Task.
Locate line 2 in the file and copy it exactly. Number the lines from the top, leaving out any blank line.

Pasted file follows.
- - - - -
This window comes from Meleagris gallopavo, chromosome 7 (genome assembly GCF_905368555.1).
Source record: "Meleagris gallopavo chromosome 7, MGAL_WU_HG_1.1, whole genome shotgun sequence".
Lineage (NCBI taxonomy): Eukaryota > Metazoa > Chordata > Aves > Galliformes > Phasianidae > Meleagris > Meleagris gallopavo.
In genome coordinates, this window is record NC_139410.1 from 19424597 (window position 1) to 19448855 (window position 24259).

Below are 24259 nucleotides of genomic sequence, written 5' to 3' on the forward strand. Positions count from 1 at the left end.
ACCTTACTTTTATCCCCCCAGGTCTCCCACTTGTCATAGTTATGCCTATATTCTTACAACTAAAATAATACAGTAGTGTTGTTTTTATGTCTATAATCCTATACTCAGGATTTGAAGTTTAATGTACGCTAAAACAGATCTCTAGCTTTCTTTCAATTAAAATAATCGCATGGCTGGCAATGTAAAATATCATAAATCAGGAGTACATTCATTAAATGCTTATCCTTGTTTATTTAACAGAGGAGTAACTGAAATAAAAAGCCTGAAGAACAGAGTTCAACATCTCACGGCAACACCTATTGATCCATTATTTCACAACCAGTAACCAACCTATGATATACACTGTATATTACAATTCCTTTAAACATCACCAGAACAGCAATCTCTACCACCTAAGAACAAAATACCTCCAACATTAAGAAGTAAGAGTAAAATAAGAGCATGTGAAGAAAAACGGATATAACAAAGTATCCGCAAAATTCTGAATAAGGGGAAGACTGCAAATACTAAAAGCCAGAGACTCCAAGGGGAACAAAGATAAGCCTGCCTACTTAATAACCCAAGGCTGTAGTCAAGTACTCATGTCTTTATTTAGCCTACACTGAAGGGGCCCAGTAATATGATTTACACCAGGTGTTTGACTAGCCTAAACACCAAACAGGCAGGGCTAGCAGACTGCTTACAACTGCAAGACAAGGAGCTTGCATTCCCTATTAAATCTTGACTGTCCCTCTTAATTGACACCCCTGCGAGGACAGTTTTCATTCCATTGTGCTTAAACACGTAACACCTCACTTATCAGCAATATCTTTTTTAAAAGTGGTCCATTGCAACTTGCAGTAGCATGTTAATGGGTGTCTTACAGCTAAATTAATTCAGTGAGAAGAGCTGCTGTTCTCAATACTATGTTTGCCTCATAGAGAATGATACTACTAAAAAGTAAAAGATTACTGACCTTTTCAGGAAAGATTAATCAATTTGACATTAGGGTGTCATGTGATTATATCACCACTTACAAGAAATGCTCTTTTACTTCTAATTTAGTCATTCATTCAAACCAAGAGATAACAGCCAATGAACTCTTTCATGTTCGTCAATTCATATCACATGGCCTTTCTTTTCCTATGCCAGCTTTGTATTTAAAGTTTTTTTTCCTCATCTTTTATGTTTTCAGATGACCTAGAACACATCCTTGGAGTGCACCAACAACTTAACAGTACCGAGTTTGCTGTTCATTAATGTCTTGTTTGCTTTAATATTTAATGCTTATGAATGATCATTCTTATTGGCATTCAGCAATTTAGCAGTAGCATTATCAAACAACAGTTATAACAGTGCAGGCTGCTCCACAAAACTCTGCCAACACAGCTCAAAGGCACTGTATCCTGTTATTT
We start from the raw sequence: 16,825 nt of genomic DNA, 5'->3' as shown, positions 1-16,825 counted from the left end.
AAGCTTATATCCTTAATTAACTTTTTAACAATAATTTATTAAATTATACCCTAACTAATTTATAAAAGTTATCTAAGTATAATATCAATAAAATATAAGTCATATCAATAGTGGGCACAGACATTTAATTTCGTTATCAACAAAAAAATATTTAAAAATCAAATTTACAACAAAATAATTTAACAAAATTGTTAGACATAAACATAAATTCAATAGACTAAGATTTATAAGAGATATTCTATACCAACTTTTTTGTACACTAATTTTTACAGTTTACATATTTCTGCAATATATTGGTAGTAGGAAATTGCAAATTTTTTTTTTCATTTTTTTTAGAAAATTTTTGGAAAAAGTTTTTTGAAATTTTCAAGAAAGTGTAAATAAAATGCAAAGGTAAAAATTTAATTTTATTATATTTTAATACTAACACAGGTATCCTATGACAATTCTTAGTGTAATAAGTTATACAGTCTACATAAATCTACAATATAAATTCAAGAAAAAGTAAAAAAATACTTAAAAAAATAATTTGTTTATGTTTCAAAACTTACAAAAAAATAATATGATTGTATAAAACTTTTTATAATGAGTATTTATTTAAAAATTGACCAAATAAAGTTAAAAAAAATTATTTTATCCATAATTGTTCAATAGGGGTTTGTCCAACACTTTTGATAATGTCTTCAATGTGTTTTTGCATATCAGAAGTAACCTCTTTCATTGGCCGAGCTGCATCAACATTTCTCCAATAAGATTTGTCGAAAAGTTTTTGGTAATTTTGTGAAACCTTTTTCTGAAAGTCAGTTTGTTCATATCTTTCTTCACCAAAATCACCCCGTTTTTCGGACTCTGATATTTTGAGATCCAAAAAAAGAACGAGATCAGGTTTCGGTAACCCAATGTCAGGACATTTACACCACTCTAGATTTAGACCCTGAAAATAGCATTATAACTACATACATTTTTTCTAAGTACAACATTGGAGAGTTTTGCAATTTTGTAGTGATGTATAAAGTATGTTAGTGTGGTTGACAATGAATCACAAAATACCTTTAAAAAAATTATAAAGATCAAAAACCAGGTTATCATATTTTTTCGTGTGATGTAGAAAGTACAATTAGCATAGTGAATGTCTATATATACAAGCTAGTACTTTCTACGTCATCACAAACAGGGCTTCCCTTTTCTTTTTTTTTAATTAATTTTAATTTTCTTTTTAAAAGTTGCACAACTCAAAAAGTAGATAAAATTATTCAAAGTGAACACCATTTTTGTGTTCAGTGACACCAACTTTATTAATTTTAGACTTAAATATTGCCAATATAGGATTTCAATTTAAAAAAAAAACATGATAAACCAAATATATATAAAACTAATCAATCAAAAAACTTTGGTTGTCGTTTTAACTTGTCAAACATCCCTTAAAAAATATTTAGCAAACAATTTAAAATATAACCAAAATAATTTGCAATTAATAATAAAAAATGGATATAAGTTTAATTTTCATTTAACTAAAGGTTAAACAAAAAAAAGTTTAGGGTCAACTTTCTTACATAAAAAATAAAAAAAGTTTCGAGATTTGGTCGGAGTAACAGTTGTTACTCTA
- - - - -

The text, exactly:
Source record: "Meleagris gallopavo chromosome 7, MGAL_WU_HG_1.1, whole genome shotgun sequence".